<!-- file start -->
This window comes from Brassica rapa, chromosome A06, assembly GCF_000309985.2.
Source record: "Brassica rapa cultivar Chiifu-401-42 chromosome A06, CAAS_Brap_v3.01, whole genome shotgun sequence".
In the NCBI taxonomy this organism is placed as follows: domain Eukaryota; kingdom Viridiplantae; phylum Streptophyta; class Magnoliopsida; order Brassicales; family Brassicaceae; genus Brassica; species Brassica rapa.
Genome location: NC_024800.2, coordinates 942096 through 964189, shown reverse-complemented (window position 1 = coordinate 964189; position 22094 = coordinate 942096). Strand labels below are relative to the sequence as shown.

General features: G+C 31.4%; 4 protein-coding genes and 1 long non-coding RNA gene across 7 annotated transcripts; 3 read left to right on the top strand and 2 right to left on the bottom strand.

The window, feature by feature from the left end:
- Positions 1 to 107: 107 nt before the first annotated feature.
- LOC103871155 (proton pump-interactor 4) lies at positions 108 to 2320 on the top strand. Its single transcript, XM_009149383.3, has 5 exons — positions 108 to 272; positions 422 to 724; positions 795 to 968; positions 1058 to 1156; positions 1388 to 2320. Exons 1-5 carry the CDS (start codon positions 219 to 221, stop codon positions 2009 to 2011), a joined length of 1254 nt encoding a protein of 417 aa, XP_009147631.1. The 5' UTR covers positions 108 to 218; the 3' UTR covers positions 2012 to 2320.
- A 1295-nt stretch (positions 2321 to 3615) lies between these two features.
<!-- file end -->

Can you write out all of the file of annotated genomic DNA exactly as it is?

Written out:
This window comes from Brassica rapa, chromosome A06, assembly GCF_000309985.2.
Source record: "Brassica rapa cultivar Chiifu-401-42 chromosome A06, CAAS_Brap_v3.01, whole genome shotgun sequence".
In the NCBI taxonomy this organism is placed as follows: domain Eukaryota; kingdom Viridiplantae; phylum Streptophyta; class Magnoliopsida; order Brassicales; family Brassicaceae; genus Brassica; species Brassica rapa.
Genome location: NC_024800.2, coordinates 942096 through 964189, shown reverse-complemented (window position 1 = coordinate 964189; position 22094 = coordinate 942096). Strand labels below are relative to the sequence as shown.

General features: G+C 31.4%; 4 protein-coding genes and 1 long non-coding RNA gene across 7 annotated transcripts; 3 read left to right on the top strand and 2 right to left on the bottom strand.

The window, feature by feature from the left end:
- Positions 1 to 107: 107 nt before the first annotated feature.
- LOC103871155 (proton pump-interactor 4) lies at positions 108 to 2320 on the top strand. Its single transcript, XM_009149383.3, has 5 exons — positions 108 to 272; positions 422 to 724; positions 795 to 968; positions 1058 to 1156; positions 1388 to 2320. Exons 1-5 carry the CDS (start codon positions 219 to 221, stop codon positions 2009 to 2011), a joined length of 1254 nt encoding a protein of 417 aa, XP_009147631.1. The 5' UTR covers positions 108 to 218; the 3' UTR covers positions 2012 to 2320.
- A 1295-nt stretch (positions 2321 to 3615) lies between these two features.